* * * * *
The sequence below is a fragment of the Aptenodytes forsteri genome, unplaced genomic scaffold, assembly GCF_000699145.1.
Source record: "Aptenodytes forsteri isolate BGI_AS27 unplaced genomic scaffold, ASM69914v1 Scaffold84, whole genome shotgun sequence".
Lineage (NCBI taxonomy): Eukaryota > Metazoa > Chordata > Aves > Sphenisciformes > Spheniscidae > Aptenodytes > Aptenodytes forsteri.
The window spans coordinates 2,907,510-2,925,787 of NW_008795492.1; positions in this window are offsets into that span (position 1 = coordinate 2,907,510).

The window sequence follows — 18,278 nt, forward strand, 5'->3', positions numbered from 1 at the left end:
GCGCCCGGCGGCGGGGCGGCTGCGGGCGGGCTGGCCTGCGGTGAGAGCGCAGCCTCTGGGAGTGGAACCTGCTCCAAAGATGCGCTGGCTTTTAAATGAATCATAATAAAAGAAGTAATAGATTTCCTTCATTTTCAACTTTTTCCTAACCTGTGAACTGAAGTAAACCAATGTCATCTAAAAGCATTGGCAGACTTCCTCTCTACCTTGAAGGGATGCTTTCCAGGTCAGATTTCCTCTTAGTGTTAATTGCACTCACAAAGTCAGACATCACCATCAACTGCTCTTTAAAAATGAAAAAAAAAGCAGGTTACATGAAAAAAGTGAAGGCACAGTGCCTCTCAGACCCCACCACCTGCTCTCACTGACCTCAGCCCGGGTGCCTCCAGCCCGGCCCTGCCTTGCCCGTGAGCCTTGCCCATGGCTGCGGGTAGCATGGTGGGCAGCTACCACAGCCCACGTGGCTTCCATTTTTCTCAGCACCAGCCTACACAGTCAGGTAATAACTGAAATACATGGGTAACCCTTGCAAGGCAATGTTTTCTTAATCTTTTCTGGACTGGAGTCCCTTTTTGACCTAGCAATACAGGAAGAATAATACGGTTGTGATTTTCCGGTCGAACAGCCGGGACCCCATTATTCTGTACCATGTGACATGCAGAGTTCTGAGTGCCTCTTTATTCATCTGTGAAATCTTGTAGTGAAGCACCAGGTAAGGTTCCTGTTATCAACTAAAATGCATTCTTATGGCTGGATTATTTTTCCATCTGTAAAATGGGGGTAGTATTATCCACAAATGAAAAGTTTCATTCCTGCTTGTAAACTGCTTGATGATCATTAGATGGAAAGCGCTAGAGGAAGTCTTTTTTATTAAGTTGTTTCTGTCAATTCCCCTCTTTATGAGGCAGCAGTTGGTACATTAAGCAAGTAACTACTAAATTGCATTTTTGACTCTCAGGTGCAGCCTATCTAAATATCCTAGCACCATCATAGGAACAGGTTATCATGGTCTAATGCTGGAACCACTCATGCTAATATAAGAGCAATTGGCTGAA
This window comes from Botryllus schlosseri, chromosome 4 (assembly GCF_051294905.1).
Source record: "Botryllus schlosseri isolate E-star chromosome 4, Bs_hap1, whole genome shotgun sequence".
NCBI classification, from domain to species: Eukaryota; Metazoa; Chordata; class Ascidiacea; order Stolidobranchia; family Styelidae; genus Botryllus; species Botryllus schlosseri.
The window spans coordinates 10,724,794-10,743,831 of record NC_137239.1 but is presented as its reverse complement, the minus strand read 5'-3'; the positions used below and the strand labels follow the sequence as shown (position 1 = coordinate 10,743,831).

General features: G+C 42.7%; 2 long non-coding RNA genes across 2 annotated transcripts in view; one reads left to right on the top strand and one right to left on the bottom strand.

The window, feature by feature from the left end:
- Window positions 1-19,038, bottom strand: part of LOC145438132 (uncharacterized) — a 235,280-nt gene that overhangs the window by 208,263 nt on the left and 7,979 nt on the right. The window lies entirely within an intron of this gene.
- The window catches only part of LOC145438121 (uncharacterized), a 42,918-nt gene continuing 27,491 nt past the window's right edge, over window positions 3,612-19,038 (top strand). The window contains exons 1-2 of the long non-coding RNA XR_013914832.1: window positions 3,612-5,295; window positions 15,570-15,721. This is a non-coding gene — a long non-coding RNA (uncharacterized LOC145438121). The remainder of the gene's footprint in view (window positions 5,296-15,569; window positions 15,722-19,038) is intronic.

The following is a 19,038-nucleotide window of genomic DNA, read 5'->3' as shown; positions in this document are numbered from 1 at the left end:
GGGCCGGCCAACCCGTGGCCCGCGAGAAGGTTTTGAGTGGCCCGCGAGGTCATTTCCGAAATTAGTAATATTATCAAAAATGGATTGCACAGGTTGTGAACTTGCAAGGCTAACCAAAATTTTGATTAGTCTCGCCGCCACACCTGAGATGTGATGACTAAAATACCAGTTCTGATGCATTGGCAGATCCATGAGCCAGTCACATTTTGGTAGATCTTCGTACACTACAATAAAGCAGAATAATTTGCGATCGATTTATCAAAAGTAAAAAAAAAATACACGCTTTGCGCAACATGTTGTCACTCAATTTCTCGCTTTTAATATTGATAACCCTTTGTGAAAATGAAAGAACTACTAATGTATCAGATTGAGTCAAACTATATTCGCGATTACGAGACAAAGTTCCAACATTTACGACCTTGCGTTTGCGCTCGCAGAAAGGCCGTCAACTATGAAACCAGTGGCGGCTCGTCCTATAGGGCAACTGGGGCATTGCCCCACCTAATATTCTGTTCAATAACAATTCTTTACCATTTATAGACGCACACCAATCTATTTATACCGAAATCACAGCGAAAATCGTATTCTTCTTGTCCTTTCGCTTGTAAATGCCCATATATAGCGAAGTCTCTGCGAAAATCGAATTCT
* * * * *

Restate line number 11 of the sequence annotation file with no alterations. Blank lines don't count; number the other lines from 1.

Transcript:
General features: G+C 42.7%; 2 long non-coding RNA genes across 2 annotated transcripts in view; one reads left to right on the top strand and one right to left on the bottom strand.